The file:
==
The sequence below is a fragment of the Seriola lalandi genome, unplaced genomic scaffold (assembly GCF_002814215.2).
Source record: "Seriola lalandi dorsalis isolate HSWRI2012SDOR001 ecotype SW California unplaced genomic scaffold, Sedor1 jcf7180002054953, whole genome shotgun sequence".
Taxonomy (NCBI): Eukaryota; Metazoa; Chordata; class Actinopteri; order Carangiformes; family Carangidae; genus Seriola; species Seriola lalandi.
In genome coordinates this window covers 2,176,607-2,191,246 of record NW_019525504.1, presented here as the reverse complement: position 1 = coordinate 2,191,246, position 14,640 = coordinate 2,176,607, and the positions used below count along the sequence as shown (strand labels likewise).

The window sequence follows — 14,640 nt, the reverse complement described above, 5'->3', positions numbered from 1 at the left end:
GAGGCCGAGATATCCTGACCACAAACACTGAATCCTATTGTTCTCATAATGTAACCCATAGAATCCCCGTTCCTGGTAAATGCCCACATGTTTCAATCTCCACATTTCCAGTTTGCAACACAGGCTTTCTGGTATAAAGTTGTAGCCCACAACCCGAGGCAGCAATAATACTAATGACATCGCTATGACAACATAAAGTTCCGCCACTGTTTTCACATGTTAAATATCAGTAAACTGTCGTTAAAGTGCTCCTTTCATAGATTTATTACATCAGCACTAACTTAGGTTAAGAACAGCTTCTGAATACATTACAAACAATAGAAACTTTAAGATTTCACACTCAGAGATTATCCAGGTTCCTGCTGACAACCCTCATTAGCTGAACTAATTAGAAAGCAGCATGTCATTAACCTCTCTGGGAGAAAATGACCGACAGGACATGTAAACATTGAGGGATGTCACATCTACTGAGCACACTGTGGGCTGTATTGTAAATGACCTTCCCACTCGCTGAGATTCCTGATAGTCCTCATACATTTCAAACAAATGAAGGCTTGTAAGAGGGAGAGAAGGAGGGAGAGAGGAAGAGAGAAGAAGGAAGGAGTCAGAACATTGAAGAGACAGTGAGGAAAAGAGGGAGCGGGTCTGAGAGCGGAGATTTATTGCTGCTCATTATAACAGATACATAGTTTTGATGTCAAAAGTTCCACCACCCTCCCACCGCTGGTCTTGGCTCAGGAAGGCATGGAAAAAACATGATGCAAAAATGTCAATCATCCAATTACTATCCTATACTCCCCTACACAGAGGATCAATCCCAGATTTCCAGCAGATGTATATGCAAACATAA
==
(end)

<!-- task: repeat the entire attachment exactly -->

The sequence below is a fragment of the Seriola lalandi genome, unplaced genomic scaffold (assembly GCF_002814215.2).
Source record: "Seriola lalandi dorsalis isolate HSWRI2012SDOR001 ecotype SW California unplaced genomic scaffold, Sedor1 jcf7180002054953, whole genome shotgun sequence".
Taxonomy (NCBI): Eukaryota; Metazoa; Chordata; class Actinopteri; order Carangiformes; family Carangidae; genus Seriola; species Seriola lalandi.
In genome coordinates this window covers 2,176,607-2,191,246 of record NW_019525504.1, presented here as the reverse complement: position 1 = coordinate 2,191,246, position 14,640 = coordinate 2,176,607, and the positions used below count along the sequence as shown (strand labels likewise).

The window sequence follows — 14,640 nt, the reverse complement described above, 5'->3', positions numbered from 1 at the left end:
GAGGCCGAGATATCCTGACCACAAACACTGAATCCTATTGTTCTCATAATGTAACCCATAGAATCCCCGTTCCTGGTAAATGCCCACATGTTTCAATCTCCACATTTCCAGTTTGCAACACAGGCTTTCTGGTATAAAGTTGTAGCCCACAACCCGAGGCAGCAATAATACTAATGACATCGCTATGACAACATAAAGTTCCGCCACTGTTTTCACATGTTAAATATCAGTAAACTGTCGTTAAAGTGCTCCTTTCATAGATTTATTACATCAGCACTAACTTAGGTTAAGAACAGCTTCTGAATACATTACAAACAATAGAAACTTTAAGATTTCACACTCAGAGATTATCCAGGTTCCTGCTGACAACCCTCATTAGCTGAACTAATTAGAAAGCAGCATGTCATTAACCTCTCTGGGAGAAAATGACCGACAGGACATGTAAACATTGAGGGATGTCACATCTACTGAGCACACTGTGGGCTGTATTGTAAATGACCTTCCCACTCGCTGAGATTCCTGATAGTCCTCATACATTTCAAACAAATGAAGGCTTGTAAGAGGGAGAGAAGGAGGGAGAGAGGAAGAGAGAAGAAGGAAGGAGTCAGAACATTGAAGAGACAGTGAGGAAAAGAGGGAGCGGGTCTGAGAGCGGAGATTTATTGCTGCTCATTATAACAGATACATAGTTTTGATGTCAAAAGTTCCACCACCCTCCCACCGCTGGTCTTGGCTCAGGAAGGCATGGAAAAAACATGATGCAAAAATGTCAATCATCCAATTACTATCCTATACTCCCCTACACAGAGGATCAATCCCAGATTTCCAGCAGATGTATATGCAAACATAA